Ofsted’s view on problem solving in the Maths curriculum
Despite its centrality, Ofsted report that ‘ problem solving is not emphasised enough in the Maths curriculum ’. Not surprisingly, problem solving isn’t taught that well either because teachers can lack confidence, or they tend to rely on a smaller range of tried and tested strategies they feel comfortable with but which may not always ‘hit home’. If you’re looking to provide further support to those learners who haven’t yet mastered problem solving, you probably need a range of different strategies, depending on both the problem being attempted and the aptitude of the pupil.
We’ve therefore created a free KS2 resource aimed at Maths Coordinators and KS2 teachers that teaches you when and how to use 9 key problem solving techniques: The Ultimate Guide to Problem Solving Techniques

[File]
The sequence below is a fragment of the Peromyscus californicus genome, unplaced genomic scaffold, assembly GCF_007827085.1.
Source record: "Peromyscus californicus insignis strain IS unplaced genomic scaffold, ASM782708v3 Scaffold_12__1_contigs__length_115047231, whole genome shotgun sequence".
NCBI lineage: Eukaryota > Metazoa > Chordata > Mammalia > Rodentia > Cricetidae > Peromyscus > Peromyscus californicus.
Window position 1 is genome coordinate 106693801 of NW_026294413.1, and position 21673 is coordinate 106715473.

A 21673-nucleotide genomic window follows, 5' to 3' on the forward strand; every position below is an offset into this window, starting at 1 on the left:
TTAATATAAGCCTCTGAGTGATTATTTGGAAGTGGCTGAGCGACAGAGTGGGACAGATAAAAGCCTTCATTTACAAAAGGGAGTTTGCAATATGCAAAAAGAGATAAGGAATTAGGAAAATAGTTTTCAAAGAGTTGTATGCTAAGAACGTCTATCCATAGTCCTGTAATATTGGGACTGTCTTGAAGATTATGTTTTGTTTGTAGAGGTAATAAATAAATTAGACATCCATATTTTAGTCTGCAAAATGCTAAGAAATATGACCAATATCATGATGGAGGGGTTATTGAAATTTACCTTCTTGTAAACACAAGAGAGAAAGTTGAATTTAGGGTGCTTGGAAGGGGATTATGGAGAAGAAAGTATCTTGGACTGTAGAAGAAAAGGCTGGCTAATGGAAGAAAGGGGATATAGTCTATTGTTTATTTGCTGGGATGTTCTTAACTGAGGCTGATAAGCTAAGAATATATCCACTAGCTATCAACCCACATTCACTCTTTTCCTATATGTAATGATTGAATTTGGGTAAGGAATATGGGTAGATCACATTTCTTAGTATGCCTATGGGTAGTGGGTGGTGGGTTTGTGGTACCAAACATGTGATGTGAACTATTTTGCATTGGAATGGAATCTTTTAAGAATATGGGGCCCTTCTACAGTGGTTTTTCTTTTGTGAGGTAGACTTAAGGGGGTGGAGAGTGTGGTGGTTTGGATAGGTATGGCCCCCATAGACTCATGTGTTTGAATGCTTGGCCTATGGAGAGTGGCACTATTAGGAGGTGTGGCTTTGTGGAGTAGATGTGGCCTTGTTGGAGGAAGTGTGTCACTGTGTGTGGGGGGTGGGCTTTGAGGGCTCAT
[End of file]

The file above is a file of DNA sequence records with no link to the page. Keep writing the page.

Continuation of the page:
The context around KS2 problem solving
According to Jane Jones, former HMI and National Lead for Mathematics, in her presentation at the Jurassic Maths Hub:
- Problems do not have to be set in real-life contexts, beware pseudo contexts.
- Providing a range of puzzles and other problems helps pupils to reason strategically to approach problems, sequence unfolding solutions, and use recording to help their mathematical thinking for next steps.
- It is particularly important that teachers and TAs stress reasoning, rather than just checking whether the final answer is correct.
- Pupils of all ability need to learn how to solve problems – not just the high attainers or fastest workers.
The Ultimate Guide to Problem Solving Techniques
9 ready-to-go problem solving techniques with accompanying tasks to get KS2 reasoning independently